“[…] I have seen many publications on government websites that reproduce the words of our anthem on their webpages as: ‘here every creed and race FINDS…’ and on others that state that it is: ‘here every creed and race FIND…’
“Which is it? It may seem pedantic and as if I am splitting hairs to draw that distinction but the fact remains that it matters. ‘Finds’ is the present tense.
“[…] On the other hand, ‘Find’ is the subjunctive of the verb…”
In the following Letter to the Editor, Dominique Martineau of Maraval considers what the words of Trinidad and Tobago’s national anthem say for racial unity here:
Do you know the words to our national anthem? More specifically, the last two lines?
I thought I did but now I am not so certain. In this month of our nation’s independence and in the light of recent events pre and post-election, I have found myself thinking a lot about those words and of what it means to be a Trinbagonian.
Yes, there are the generic definitions of a Trinbagonian that we all project to the outside world. Our collective definition (or at least the one we project) seems to be that we are a multiracial/multi-ethnic society that lives as one: we love to party, we love carnival, we are easy going and friendly and we have some of the best food in the world.
I have always struggled with that definition for various reasons but the two main ones have always been:
- we are far more diverse and complex than any of those broad and sometimes stereotypical definitions and;
- apart from having the best food and (many of us) loving to party and/or loving carnival, that collective definition is a lie.
We are not easy going. We are quick to anger and are part of a historically violent society—if you don’t believe me then read ‘The Historical Background to the Culture of Violence in Trinidad and Tobago’ by one of our foremost historians Bridget Brereton.
Given the recent post-election events, we are definitely not friendly and we certainly do not ‘live as one’. At least not in the way we try to present to the outside world.
The recent racist rhetoric promoted by a political party has brought out the racism and ugliness in its supporters as well as in its opponents. Racist slurs have been hurled by both sets of supporters and it has been disappointing.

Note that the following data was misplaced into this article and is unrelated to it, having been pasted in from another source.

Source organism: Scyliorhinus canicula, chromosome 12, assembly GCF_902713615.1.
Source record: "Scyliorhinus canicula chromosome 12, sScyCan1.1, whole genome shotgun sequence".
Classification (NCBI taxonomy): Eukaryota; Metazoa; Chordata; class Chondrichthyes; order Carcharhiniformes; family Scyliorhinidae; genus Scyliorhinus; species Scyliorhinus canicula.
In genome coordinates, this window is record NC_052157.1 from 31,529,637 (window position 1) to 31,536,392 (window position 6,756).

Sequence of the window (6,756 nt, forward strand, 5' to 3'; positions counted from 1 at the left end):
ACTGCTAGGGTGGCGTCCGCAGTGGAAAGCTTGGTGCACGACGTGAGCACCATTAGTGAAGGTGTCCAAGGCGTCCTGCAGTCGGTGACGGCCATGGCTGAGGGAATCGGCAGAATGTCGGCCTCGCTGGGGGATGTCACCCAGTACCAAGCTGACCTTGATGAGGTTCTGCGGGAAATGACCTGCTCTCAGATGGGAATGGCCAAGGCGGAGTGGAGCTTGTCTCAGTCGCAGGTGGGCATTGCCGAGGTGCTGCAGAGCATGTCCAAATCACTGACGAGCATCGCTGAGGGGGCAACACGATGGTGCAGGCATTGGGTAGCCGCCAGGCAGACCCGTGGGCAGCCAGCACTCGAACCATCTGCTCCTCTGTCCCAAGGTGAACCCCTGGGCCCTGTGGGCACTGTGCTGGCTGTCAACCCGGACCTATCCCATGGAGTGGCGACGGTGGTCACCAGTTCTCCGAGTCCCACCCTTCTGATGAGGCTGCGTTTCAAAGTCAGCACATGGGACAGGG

The people who try to appeal for unity have oftentimes reminded the public of our national anthem. More specifically, the words: ‘Here every creed and race find[s] an equal place, And may God bless our Nation’.
I have no problem with that reminder, except that perhaps we need to re-examine what those words actually say.
I have seen many publications on government websites that reproduce the words of our anthem on their webpages as: “here every creed and race FINDS…” and on others that state that it is: “here every creed and race FIND…”
Which is it? It may seem pedantic and as if I am splitting hairs to draw that distinction but the fact remains that it matters. ‘Finds’ is the present tense.
What does that mean? It means that it is expressing the state of affairs that currently or generally exists. It means that here, in Trinidad and Tobago, it is a fact that every creed and race finds an equal place.
On the other hand, ‘Find’ is the subjunctive of the verb.
What does that mean? It means that it is expressing a mood of what is imagined or wished or hoped possible. It means that here, in Trinidad and Tobago, we imagine or wish that every creed and race would find an equal place.
It means that it has not as yet happened and that we are still hoping for it to come true. The recent events pre and post-election make me believe that it is the latter wish rather than the former fact.
I guess that I will now have to pay attention to the words of our anthem and sing those last few lines in earnest and with such fervour that perhaps the wish, that we find that equal place, will come true for the citizens of this country.
I will also wish that those who want to lead us will also remember it too—the next time they are called to campaign.